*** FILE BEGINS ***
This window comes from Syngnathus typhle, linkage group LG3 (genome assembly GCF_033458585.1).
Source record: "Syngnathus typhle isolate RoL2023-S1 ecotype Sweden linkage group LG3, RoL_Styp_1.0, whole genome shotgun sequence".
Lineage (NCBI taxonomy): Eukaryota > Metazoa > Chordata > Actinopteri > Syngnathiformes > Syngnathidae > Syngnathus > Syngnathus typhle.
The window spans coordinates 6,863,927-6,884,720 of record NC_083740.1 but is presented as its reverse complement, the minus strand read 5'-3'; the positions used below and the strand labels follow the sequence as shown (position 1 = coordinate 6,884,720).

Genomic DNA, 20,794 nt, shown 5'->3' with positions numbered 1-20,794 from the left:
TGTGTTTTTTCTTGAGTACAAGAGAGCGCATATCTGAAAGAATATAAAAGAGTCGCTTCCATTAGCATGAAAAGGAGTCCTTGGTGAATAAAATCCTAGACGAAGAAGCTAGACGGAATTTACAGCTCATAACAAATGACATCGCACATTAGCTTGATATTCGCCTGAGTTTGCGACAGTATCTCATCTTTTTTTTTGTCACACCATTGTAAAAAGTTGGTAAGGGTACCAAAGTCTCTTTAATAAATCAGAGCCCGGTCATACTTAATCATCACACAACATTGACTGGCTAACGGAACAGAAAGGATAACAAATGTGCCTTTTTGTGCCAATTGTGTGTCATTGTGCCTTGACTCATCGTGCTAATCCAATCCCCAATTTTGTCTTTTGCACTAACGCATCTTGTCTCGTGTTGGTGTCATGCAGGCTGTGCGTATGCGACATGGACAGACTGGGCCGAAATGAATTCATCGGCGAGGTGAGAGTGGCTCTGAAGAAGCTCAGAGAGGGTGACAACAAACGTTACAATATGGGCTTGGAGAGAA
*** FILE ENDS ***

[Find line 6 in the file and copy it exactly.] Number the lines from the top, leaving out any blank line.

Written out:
TGTGTTTTTTCTTGAGTACAAGAGAGCGCATATCTGAAAGAATATAAAAGAGTCGCTTCCATTAGCATGAAAAGGAGTCCTTGGTGAATAAAATCCTAGACGAAGAAGCTAGACGGAATTTACAGCTCATAACAAATGACATCGCACATTAGCTTGATATTCGCCTGAGTTTGCGACAGTATCTCATCTTTTTTTTTGTCACACCATTGTAAAAAGTTGGTAAGGGTACCAAAGTCTCTTTAATAAATCAGAGCCCGGTCATACTTAATCATCACACAACATTGACTGGCTAACGGAACAGAAAGGATAACAAATGTGCCTTTTTGTGCCAATTGTGTGTCATTGTGCCTTGACTCATCGTGCTAATCCAATCCCCAATTTTGTCTTTTGCACTAACGCATCTTGTCTCGTGTTGGTGTCATGCAGGCTGTGCGTATGCGACATGGACAGACTGGGCCGAAATGAATTCATCGGCGAGGTGAGAGTGGCTCTGAAGAAGCTCAGAGAGGGTGACAACAAACGTTACAATATGGGCTTGGAGAGAA